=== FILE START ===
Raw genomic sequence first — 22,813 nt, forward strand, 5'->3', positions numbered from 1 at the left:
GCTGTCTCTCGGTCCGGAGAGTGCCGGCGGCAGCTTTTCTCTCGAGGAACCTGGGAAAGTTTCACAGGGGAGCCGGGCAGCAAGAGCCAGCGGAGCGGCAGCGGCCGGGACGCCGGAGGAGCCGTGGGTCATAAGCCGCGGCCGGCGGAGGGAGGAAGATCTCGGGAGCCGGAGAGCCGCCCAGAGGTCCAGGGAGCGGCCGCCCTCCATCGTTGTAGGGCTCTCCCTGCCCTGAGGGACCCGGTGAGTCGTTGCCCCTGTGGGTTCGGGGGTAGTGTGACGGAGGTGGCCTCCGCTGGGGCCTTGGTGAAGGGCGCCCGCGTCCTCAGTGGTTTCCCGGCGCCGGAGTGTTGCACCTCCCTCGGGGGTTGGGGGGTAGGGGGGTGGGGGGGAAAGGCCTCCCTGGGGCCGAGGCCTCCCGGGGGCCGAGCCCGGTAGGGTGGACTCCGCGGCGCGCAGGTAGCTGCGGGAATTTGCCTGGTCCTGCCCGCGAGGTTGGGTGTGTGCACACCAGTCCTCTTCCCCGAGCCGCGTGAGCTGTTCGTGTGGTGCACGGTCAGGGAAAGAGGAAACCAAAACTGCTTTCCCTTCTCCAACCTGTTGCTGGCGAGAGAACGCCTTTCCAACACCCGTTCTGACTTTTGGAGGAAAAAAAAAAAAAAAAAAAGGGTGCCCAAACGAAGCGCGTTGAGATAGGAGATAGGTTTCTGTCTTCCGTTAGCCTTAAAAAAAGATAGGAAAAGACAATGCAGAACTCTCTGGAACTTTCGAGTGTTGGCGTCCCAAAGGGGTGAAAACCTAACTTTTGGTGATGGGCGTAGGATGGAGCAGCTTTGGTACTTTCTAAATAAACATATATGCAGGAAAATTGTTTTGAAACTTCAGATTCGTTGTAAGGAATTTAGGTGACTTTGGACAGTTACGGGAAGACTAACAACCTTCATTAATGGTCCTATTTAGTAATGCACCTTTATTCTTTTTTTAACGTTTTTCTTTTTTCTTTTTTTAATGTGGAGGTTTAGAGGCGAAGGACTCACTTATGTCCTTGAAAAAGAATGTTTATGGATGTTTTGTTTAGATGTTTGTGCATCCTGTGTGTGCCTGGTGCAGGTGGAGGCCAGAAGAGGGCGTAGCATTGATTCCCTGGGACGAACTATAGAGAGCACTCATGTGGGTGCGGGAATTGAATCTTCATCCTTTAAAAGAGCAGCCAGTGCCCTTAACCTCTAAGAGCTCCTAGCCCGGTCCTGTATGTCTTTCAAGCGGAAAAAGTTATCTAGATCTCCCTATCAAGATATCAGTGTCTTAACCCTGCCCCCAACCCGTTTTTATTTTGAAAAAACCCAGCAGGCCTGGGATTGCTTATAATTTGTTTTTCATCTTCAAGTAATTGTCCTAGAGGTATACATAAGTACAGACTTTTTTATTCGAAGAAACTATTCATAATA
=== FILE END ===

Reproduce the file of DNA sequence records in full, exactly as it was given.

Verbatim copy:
Raw genomic sequence first — 22,813 nt, forward strand, 5'->3', positions numbered from 1 at the left:
GCTGTCTCTCGGTCCGGAGAGTGCCGGCGGCAGCTTTTCTCTCGAGGAACCTGGGAAAGTTTCACAGGGGAGCCGGGCAGCAAGAGCCAGCGGAGCGGCAGCGGCCGGGACGCCGGAGGAGCCGTGGGTCATAAGCCGCGGCCGGCGGAGGGAGGAAGATCTCGGGAGCCGGAGAGCCGCCCAGAGGTCCAGGGAGCGGCCGCCCTCCATCGTTGTAGGGCTCTCCCTGCCCTGAGGGACCCGGTGAGTCGTTGCCCCTGTGGGTTCGGGGGTAGTGTGACGGAGGTGGCCTCCGCTGGGGCCTTGGTGAAGGGCGCCCGCGTCCTCAGTGGTTTCCCGGCGCCGGAGTGTTGCACCTCCCTCGGGGGTTGGGGGGTAGGGGGGTGGGGGGGAAAGGCCTCCCTGGGGCCGAGGCCTCCCGGGGGCCGAGCCCGGTAGGGTGGACTCCGCGGCGCGCAGGTAGCTGCGGGAATTTGCCTGGTCCTGCCCGCGAGGTTGGGTGTGTGCACACCAGTCCTCTTCCCCGAGCCGCGTGAGCTGTTCGTGTGGTGCACGGTCAGGGAAAGAGGAAACCAAAACTGCTTTCCCTTCTCCAACCTGTTGCTGGCGAGAGAACGCCTTTCCAACACCCGTTCTGACTTTTGGAGGAAAAAAAAAAAAAAAAAAAGGGTGCCCAAACGAAGCGCGTTGAGATAGGAGATAGGTTTCTGTCTTCCGTTAGCCTTAAAAAAAGATAGGAAAAGACAATGCAGAACTCTCTGGAACTTTCGAGTGTTGGCGTCCCAAAGGGGTGAAAACCTAACTTTTGGTGATGGGCGTAGGATGGAGCAGCTTTGGTACTTTCTAAATAAACATATATGCAGGAAAATTGTTTTGAAACTTCAGATTCGTTGTAAGGAATTTAGGTGACTTTGGACAGTTACGGGAAGACTAACAACCTTCATTAATGGTCCTATTTAGTAATGCACCTTTATTCTTTTTTTAACGTTTTTCTTTTTTCTTTTTTTAATGTGGAGGTTTAGAGGCGAAGGACTCACTTATGTCCTTGAAAAAGAATGTTTATGGATGTTTTGTTTAGATGTTTGTGCATCCTGTGTGTGCCTGGTGCAGGTGGAGGCCAGAAGAGGGCGTAGCATTGATTCCCTGGGACGAACTATAGAGAGCACTCATGTGGGTGCGGGAATTGAATCTTCATCCTTTAAAAGAGCAGCCAGTGCCCTTAACCTCTAAGAGCTCCTAGCCCGGTCCTGTATGTCTTTCAAGCGGAAAAAGTTATCTAGATCTCCCTATCAAGATATCAGTGTCTTAACCCTGCCCCCAACCCGTTTTTATTTTGAAAAAACCCAGCAGGCCTGGGATTGCTTATAATTTGTTTTTCATCTTCAAGTAATTGTCCTAGAGGTATACATAAGTACAGACTTTTTTATTCGAAGAAACTATTCATAATA